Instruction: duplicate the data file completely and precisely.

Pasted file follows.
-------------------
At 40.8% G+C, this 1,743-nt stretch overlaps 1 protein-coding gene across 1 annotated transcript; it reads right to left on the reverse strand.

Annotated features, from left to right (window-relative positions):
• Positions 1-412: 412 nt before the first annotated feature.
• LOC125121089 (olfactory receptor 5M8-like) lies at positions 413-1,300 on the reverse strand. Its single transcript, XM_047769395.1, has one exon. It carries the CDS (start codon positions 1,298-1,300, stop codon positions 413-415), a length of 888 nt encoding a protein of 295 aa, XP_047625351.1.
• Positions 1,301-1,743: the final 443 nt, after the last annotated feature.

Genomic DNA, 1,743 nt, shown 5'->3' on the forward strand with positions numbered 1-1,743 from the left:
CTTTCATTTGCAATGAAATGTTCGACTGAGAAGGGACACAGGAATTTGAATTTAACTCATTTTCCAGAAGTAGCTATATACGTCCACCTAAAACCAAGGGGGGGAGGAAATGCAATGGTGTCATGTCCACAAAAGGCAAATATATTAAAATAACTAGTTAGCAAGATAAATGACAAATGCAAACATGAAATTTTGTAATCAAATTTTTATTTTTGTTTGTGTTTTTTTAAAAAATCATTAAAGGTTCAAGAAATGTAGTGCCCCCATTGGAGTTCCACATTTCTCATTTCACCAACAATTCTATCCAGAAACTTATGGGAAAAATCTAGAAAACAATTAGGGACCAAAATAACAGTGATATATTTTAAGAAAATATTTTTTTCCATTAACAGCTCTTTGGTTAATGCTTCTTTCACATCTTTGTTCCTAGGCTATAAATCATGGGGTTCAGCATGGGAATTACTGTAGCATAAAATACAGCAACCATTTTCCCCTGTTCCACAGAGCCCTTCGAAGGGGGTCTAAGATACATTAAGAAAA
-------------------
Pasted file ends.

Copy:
At 40.8% G+C, this 1,743-nt stretch overlaps 1 protein-coding gene across 1 annotated transcript; it reads right to left on the reverse strand.

Annotated features, from left to right (window-relative positions):
• Positions 1-412: 412 nt before the first annotated feature.
• LOC125121089 (olfactory receptor 5M8-like) lies at positions 413-1,300 on the reverse strand. Its single transcript, XM_047769395.1, has one exon. It carries the CDS (start codon positions 1,298-1,300, stop codon positions 413-415), a length of 888 nt encoding a protein of 295 aa, XP_047625351.1.
• Positions 1,301-1,743: the final 443 nt, after the last annotated feature.

Genomic DNA, 1,743 nt, shown 5'->3' on the forward strand with positions numbered 1-1,743 from the left:
CTTTCATTTGCAATGAAATGTTCGACTGAGAAGGGACACAGGAATTTGAATTTAACTCATTTTCCAGAAGTAGCTATATACGTCCACCTAAAACCAAGGGGGGGAGGAAATGCAATGGTGTCATGTCCACAAAAGGCAAATATATTAAAATAACTAGTTAGCAAGATAAATGACAAATGCAAACATGAAATTTTGTAATCAAATTTTTATTTTTGTTTGTGTTTTTTTAAAAAATCATTAAAGGTTCAAGAAATGTAGTGCCCCCATTGGAGTTCCACATTTCTCATTTCACCAACAATTCTATCCAGAAACTTATGGGAAAAATCTAGAAAACAATTAGGGACCAAAATAACAGTGATATATTTTAAGAAAATATTTTTTTCCATTAACAGCTCTTTGGTTAATGCTTCTTTCACATCTTTGTTCCTAGGCTATAAATCATGGGGTTCAGCATGGGAATTACTGTAGCATAAAATACAGCAACCATTTTCCCCTGTTCCACAGAGCCCTTCGAAGGGGGTCTAAGATACATTAAGAAAA